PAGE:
NaNoWriMo Pep-Talk from Mary

Mary Robinette Kowal finished her first published novel, Shades of Milk and Honey, as a NaNoWriMo project, and she’s here to offer some words of encouragement to those of you currently participating in November’s most authorial of pursuits.

You have her permission to write badly. Yes you do.


15 thoughts on “NaNoWriMo Pep-Talk from Mary”

  1. I should have said that I think of ridiculous quantities of description as doodling for writers. At a certain point, your brain says, “Really? We’re going to describe each petal on that daffodil individually? But there’s PLOT over here.” And you get past the fatigue.

    Even if that doesn’t happen? Totally have permission to write badly when you are drafting.

  2. I really appreciate these mini pep-talks. Y’all should head on over to the Office of Letters and Light to let them know you are doing them so they can give you some free publicity.

  3. This is totally what I did last year and it worked like a charm. I got really good at describing the insides of buildings, let me tell you.^o~

  4. Thank you Mary… thank you thank you thank you (there, six extra words…) I’m so tired and am now finding it difficult to keep it moving. You have saved me. (I’m at 29,200 words as of now)

  5. Great advice, Mary! I actually, really, definitely, desperately, needed to hear this. I’m right at that point in my nano novel right now, and for two days I’ve been gridlocked. But I aim to get back to it, this moment, and start upping my wordcount again. Thanks!

  6. Good advice. I needed it. The problem with my novel is I didn’t plan anything and now it’s just a sequence of events without any real cohesiveness or structure. The day Nanowrimo started, I remembered that I wanted to do it and I just sat at the keyboard and started writing the first thing that came to me. I wouldn’t recommend that, but, truth be told, I’m learning a ton about writing just be doing it. I’ve never made it to 27,000 words, which is where I’m at now, so it’s been a good experience even though this novel will never be read by anyone but me.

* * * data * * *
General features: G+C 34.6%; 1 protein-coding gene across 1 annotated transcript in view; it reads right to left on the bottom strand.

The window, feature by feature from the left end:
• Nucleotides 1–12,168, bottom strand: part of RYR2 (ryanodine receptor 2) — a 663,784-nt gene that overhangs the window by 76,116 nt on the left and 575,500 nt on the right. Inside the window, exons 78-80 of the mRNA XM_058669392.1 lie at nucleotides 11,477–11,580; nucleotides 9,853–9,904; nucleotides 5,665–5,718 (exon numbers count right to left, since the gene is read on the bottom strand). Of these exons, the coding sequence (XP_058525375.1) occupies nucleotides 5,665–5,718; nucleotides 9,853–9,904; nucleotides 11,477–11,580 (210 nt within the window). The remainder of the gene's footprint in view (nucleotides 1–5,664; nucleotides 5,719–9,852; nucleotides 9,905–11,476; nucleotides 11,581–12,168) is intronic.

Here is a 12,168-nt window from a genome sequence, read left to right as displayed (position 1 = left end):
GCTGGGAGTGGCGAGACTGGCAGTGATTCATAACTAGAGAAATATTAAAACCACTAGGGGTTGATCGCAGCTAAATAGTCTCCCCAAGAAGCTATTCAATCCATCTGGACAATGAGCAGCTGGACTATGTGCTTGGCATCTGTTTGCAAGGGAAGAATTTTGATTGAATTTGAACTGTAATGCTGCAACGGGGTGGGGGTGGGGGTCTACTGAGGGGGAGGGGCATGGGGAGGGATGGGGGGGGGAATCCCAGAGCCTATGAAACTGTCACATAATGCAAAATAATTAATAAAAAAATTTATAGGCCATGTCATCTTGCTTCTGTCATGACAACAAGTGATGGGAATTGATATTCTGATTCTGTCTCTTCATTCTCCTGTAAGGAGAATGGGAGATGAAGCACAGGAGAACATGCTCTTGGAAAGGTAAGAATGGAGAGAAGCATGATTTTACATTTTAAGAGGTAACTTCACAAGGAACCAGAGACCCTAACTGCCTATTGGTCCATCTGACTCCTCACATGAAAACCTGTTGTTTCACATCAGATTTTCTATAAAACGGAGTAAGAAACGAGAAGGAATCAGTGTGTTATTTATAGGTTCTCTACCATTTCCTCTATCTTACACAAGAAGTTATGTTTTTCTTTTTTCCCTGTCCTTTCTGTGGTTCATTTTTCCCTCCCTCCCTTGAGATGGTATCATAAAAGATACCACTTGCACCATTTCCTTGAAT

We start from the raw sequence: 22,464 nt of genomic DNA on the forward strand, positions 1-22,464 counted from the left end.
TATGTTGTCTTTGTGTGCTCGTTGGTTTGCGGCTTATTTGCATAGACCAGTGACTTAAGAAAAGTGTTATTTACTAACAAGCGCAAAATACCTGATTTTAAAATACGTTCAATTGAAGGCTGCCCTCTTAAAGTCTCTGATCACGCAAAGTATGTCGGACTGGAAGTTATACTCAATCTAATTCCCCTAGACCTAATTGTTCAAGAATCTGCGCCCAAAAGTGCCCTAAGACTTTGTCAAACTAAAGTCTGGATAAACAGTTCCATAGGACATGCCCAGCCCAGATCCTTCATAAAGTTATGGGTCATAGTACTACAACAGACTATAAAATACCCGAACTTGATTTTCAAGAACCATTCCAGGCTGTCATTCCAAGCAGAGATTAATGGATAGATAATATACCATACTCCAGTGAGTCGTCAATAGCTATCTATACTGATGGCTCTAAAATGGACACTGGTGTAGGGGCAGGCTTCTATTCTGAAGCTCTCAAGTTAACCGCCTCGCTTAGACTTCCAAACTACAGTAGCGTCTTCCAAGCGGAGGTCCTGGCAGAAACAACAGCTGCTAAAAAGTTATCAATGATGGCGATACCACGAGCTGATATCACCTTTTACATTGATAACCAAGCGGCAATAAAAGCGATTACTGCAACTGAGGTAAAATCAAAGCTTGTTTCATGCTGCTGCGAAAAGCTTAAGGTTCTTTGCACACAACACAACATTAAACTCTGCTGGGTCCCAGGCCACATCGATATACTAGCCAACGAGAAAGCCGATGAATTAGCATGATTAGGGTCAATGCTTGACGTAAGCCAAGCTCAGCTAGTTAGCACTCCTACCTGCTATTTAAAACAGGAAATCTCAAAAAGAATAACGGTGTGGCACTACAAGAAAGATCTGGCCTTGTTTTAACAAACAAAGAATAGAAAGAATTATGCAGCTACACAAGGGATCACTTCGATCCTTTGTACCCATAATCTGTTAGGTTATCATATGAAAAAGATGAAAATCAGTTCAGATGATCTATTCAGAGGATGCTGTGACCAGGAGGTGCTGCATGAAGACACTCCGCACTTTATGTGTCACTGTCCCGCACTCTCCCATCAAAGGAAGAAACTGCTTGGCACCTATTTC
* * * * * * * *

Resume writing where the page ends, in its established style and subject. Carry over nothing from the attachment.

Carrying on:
1. We did a ‘cast on “trunk novels” a while back. Maybe this novel won’t get read, but it’s possible the best pieces of it will show up in something wonderful you create later — something you couldn’t have created without first writing this.

  7. I absolutely hit the point of fatigue earlier this week. Dialogue, my weakness, refused to flow. I couldn’t make a short conversation to save my life. I absolutely hate “bad” writing when I fall into purple prose mode because it comes so easily and turns pacing into a slog.

    But, the funny thing is, when YOU gave me permission to write like garbage, somehow that made it a bit better. I gave myself a paragraph on a dark tunnel under Edinburgh, of all things, a place littered by dust and forgotten printing machines and crates. In short, it probably reads like a D&D or Oblivion/Skyrim basement.

    Once you get past that point, it’s so much easier to pick up or run away as fast as you can from the tedium into something, into ANYTHING.

  8. I found this to be really helpful, because it affirmed something that I do — and in a way, gave me permission to do it. For me, excessive, copious amounts of description is like slamming the brakes on, a way for me to avoid having to think about any real big decision on what comes next. It’s a great way to get to 50,000 words, but not actually finish your *story.* :-)

    But you did BOTH for “Shades of Milk and Honey” during Nanowrimo, Mary?

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